The discovery and confirmation of the outbreak was as a result of strengthened surveillance due to improved accessibility which has been made possible by the recent military action in liberating more communities in the North-eastern part of the country.

This new cases should not deter the progress made so far in the polio eradication initiative. This progress has been as a result of concerted efforts by all level of government, civil society, traditional and religious leaders, and international partners as well as dedicated health workers.

Prevention and control

The direct and indirect relationship between health and socioeconomic, socio-political matters is being brought to the fore as the nation strategizes to combat polio and other diseases. Thus, we cannot deny the connection between conflict and the continued threat of polio. The two new cases mean children across the Lake Chad region are now at particular risk. The current focus is to shield communities within and surrounding this area and continue until every child has been immunised with polio vaccine.

To the immediately contain this outbreak, the Federal Ministry of Health of Nigeria, supported by the WHO, UNICEF, and partners of the Global Polio Eradication Initiative, immediately implements an emergency immunisation campaign, starting in the accessible parts of Borno state. The campaigns should involve the surrounding states of Yobe, Adamawa and Gombe.

The victorious Military should play a front line role in this targeted campaign. Every soldier in the North East frontline should be trained in administering the Oral Polio vaccine and should have the capacity to ensure potent vaccines get the children within the age limits. This “Vaccine and Gun” approach should be a long term strategy. Vaccines should be available at Military Check points. The NPHCDA/FMOH should partner with the Nigerian Armed Forces to make this possible. The battle must be won on two fronts, “victory over insurgency” and “victory over polio” and communicable disease. It is not enough to escort vaccinators; the Military can administer the vaccines as well.

The Federal Government should sustain and improve on Polio and Routine Immunisation in Nigeria. Working with partners to strengthen routine immunisation infrastructure; develop a robust surveillance system; designate high quality immunisation days. This will help to rapidly boost immunity in the affected areas to ensure that no more children are affected by the disease.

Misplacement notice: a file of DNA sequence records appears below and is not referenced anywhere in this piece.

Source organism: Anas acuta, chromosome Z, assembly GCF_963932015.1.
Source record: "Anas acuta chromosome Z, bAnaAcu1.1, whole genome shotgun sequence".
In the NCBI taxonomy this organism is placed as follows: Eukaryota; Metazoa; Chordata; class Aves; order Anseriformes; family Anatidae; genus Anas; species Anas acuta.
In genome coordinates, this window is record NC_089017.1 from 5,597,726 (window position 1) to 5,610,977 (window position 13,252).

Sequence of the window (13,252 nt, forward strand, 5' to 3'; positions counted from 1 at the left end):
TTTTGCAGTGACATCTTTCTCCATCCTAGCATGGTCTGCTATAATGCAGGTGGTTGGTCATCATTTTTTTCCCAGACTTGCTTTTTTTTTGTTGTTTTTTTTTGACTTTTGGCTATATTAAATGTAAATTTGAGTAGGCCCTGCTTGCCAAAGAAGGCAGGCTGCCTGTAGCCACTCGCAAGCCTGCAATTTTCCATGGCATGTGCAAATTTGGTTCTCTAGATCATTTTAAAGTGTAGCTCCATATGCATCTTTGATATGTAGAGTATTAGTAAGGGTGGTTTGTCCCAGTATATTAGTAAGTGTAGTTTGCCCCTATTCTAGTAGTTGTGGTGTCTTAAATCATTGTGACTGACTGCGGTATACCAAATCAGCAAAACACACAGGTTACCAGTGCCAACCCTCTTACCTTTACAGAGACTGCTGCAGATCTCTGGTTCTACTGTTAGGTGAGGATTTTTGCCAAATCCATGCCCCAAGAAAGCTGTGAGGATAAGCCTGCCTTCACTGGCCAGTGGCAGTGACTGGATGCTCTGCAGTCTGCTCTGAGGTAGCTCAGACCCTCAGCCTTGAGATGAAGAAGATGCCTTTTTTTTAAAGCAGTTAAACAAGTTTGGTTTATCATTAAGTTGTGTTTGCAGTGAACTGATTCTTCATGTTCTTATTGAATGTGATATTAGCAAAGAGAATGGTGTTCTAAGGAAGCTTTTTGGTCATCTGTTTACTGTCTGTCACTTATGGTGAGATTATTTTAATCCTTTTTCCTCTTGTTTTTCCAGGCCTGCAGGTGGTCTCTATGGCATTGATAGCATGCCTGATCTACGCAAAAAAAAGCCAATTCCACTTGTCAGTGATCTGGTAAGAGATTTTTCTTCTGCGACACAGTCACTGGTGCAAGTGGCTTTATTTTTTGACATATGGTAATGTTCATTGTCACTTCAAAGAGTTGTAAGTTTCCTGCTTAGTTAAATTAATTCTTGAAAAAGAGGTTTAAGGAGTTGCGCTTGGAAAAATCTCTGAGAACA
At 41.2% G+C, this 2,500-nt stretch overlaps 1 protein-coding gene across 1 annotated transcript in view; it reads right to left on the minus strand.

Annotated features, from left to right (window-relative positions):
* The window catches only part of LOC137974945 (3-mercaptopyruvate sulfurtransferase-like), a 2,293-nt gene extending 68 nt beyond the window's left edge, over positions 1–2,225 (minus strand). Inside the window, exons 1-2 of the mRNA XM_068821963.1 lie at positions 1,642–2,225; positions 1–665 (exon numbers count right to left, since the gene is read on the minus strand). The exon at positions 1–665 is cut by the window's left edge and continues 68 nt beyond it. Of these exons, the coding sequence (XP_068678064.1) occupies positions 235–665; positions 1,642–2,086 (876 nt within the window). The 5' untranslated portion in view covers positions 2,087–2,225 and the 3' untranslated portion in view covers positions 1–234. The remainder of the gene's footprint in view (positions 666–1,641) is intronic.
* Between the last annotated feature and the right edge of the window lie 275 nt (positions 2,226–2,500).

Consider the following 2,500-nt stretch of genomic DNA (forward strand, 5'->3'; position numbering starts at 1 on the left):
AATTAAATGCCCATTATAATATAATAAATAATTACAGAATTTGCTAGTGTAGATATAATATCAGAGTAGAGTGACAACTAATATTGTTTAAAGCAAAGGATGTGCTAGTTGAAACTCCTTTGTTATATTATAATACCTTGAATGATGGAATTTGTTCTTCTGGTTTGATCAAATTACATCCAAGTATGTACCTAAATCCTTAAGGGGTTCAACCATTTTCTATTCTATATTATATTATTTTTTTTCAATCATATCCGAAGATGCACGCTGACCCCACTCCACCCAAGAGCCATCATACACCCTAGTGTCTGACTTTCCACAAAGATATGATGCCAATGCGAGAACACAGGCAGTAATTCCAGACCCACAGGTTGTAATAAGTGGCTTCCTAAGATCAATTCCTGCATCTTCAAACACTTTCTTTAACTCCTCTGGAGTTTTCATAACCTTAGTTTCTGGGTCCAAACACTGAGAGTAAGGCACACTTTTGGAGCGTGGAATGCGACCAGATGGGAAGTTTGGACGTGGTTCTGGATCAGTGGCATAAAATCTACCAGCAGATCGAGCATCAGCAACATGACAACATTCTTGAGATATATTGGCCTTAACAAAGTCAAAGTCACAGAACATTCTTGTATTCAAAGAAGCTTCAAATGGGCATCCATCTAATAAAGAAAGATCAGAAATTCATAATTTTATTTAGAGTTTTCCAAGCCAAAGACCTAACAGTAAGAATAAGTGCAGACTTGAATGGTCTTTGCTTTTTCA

There should be sustained partnerships and community participation in all immunisation activities, especially involving community gate keepers and leaders.

In this situation, the Federal Ministry of Health through the National Primary Healthcare Development Agency (NPHCDA) with the support of partners including WHO and UNICEF will conduct a detailed risk analysis to clearly determine the extent of circulation of the virus, and to assess overall levels of population immunity in order to guide the ongoing response.

He further called on other states and local governments to redouble their efforts by safeguarding their territories from importation of the virus by providing the required leadership and ensuring accountability among healthcare workers and other stakeholders.

Conclusion

Globally, the world is gradually getting close to reaching the goal of polio eradication. Only 21 wild polio cases have been reported so far in 2016, compared to 34 cases at the same point last year. Not until now, only two countries are reporting polio: Pakistan and Afghanistan. Four out of the 6 WHO Regions of the world have been certified polio-free, and only one of the three types of wild poliovirus is still circulating in the world (type 1).

Nigeria and the continent had its last confirmed polio case two years ago and was within a year of being certified polio-free, thanks to a massive mobilization by the government, partners and local health providers.

The 3 cases of Polio in Nigeria particularly highlight the need to prioritize immunization of children in conflict areas, hard-to-reach areas such as the Lake Chad region, which spans several countries. These areas are affected by conflict and large population movements. Thus, the Military has a role to directly support vaccination by vaccinating children as they emancipate communities via the “Gun and Vaccine” approach. It will be of no use if children are freed from insurgents and yet die or are disabled due to polio.

Reaching children in this region requires vaccinating populations as they move in and out of inaccessible areas and using local-level groups and organizations, such as religious institutions and community based organizations, to negotiate access for vaccination teams.

The surveillance system has improved with more access as granted Military liberation of the area. The reminder that the country needs to remain vigilant and immunise all eligible children with polio vaccine until polio is completely eradicated worldwide.

 

 

Kingsley Okafor is a Community Health Physician and expert in Public Health and Health, policy management. He is also the contributing editor for DevelopmentAfrica.Net